– Possibly I was not in the chamber when the Minister did so. When the right honorable member for Balaclava (Mr. Watt) was speaking on the Government’s proposal to increase the duties on motor car chassis and tires, he said that the increases were absolutely unnecessary. He said, “ As one interested in the tire industry, I say the duty is unnecessary.”
– The honorable member must not quote from this session’s Hansard.
– I am trying to show how necessary it is that the Tariff Board’s reports should be available to honorable members, and I am pointing out that, in the opinion of the right honorable member, who is chairman of the board of directors of the Barnet Glass Rubber Company, the increased duty on motor tires proposed by the Government was absoutely unnecessary. Yet the Government sought to double the duty.
– That is an inaccurate statement.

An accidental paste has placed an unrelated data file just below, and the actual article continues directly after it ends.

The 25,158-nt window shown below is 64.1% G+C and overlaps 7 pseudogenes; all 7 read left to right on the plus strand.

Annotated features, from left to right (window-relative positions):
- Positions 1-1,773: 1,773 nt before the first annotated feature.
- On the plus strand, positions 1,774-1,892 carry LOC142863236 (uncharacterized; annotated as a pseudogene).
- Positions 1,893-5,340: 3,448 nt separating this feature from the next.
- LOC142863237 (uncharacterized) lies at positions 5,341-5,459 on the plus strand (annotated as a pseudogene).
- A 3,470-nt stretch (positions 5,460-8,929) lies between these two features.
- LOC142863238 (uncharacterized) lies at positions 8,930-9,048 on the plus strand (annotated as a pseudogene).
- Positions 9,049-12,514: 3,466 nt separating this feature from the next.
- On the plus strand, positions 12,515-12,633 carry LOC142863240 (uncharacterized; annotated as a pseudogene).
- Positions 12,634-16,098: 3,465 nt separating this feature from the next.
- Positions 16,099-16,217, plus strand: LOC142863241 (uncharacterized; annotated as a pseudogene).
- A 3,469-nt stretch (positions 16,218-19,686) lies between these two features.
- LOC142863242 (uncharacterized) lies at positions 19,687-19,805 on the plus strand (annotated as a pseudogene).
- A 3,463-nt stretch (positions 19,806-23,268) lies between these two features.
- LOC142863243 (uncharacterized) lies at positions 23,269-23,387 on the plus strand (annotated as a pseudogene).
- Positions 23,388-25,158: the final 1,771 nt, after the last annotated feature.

– The increase was so great that it practically amounted to doubling the existing duty.
– That is still inaccurate.
– I can give the Minister the figures.
The TEMPORARY CHAIRMAN.The honorable member cannot discuss the tariff on these Estimates.
– I regret that the Standing Orders will not permit me to go into details to show that my statement is not inaccurate. Before the appointment of the Tariff Board, the Minister for Trade and Customs and his officials in the Department investigated claims for protective duties, and the Minister brought down to Parliament a schedule of increased duties embodying the result of his inquiries. But busy men like the Minister, or the Comptroller-General of Customs, have not sufficient time to investigate these matters thoroughly. “We know that it has taken the Tariff Board months and months, and a great deal of travelling, to carry out its investigations. I trust that the Minister will make the board’s reports available in ample time. There is one report in which I am particularly concerned, and which I think should be made available to honorable members in ample time to enable them to study it.